leaders in the region have committed to me their support and willingness to do what it
takes to save these fish. We are serious about achieving that goal and are committed to
working cooperatively with the states, counties, Indian tribal governments and the
public to produce comprehensive conservation plans that build on those partnerships to
restore salmon habitat and recover these fish. We must work together to meet the
challenge and find the right path to recovery into the 21st century."

The agency is deferring, for six months, its decision on four remaining chinook salmon
(ESUs): Snake River fall-run, southern Oregon and California coastal, California Central
Valley fall-run and California Central Valley spring-run chinook. The fisheries service will
use the six-month extension to resolve areas of scientific disagreement about the
ESUs. A final determination will be made in September. Garcia said President Clinton's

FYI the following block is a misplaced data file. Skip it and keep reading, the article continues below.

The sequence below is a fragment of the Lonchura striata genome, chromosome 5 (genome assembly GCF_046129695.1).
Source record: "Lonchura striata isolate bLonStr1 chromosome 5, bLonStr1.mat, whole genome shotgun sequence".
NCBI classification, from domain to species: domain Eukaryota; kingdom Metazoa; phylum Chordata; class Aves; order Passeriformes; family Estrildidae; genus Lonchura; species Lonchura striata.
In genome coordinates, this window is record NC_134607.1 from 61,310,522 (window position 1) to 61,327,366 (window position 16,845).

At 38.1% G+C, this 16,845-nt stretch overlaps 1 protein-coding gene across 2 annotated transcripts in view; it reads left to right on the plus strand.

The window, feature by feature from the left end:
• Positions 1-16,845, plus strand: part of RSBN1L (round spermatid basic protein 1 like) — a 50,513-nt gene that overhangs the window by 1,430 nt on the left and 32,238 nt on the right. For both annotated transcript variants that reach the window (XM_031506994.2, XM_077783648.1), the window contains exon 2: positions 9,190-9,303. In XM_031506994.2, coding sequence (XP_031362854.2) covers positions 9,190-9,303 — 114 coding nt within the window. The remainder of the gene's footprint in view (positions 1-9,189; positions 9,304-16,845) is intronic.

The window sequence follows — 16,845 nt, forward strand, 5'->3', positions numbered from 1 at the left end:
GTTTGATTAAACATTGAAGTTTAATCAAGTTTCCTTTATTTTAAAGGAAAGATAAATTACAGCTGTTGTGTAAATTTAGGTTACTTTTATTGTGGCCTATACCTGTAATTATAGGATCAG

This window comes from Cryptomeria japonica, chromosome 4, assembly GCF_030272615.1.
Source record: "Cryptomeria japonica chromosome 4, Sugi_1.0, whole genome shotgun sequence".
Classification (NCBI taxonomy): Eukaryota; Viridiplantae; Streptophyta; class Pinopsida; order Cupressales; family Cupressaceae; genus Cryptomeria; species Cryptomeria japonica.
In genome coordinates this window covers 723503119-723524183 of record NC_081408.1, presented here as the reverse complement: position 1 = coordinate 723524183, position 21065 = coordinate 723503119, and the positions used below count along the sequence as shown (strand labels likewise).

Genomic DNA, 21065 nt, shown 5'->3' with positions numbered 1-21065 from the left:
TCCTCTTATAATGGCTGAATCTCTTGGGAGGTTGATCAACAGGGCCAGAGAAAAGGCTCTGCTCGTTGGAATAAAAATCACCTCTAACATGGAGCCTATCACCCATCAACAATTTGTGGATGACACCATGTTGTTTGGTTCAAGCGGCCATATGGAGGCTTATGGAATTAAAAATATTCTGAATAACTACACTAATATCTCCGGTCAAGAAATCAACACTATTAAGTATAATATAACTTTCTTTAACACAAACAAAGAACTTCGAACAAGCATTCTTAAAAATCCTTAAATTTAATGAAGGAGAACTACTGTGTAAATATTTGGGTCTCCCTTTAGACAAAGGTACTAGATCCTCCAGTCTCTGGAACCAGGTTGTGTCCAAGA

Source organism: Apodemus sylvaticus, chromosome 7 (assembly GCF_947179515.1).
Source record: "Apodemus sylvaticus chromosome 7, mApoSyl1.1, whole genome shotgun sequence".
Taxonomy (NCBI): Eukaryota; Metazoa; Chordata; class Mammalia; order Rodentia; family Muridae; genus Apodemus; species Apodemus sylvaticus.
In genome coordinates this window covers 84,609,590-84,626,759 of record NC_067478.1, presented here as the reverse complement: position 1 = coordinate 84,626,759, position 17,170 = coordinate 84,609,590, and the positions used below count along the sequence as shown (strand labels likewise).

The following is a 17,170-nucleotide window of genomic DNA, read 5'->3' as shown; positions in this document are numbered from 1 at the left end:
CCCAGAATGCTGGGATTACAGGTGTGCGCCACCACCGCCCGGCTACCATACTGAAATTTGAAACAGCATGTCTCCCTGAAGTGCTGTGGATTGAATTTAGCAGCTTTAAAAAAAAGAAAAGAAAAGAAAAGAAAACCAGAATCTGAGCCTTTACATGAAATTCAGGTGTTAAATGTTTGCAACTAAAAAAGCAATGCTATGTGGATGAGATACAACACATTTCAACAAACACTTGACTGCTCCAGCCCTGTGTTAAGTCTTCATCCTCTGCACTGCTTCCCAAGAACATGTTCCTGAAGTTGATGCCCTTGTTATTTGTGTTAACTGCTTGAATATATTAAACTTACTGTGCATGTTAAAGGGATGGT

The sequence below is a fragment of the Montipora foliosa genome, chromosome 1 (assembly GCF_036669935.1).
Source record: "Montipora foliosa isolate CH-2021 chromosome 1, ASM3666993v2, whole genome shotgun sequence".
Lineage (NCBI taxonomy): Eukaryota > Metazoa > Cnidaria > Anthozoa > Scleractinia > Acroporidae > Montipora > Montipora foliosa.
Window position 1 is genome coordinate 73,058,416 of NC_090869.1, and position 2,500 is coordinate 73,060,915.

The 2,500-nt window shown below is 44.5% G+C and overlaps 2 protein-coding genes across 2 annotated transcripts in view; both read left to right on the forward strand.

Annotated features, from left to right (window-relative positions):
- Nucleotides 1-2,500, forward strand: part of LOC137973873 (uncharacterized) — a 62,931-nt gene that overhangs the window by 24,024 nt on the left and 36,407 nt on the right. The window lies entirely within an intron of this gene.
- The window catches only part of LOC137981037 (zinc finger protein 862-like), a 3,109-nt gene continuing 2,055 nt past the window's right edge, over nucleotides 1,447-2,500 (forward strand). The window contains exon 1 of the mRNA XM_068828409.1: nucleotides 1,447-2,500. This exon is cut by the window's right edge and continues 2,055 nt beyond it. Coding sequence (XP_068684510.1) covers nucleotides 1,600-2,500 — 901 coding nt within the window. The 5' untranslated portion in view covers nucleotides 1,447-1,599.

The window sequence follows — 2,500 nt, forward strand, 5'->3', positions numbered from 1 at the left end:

FY2000 budget proposal asks Congress for $100 million for West Coast and Alaska
salmon protection to help local and tribal efforts B some of which are already underway
B in the three western states.

Under the Endangered Species Act, a species likely to become extinct is categorized
as endangered. A species likely to become endangered within the foreseeable future is
categorized as threatened.

Additional specific information related to this decision, including maps and fact sheets,
is available on the fisheries service's Northwest region Web site at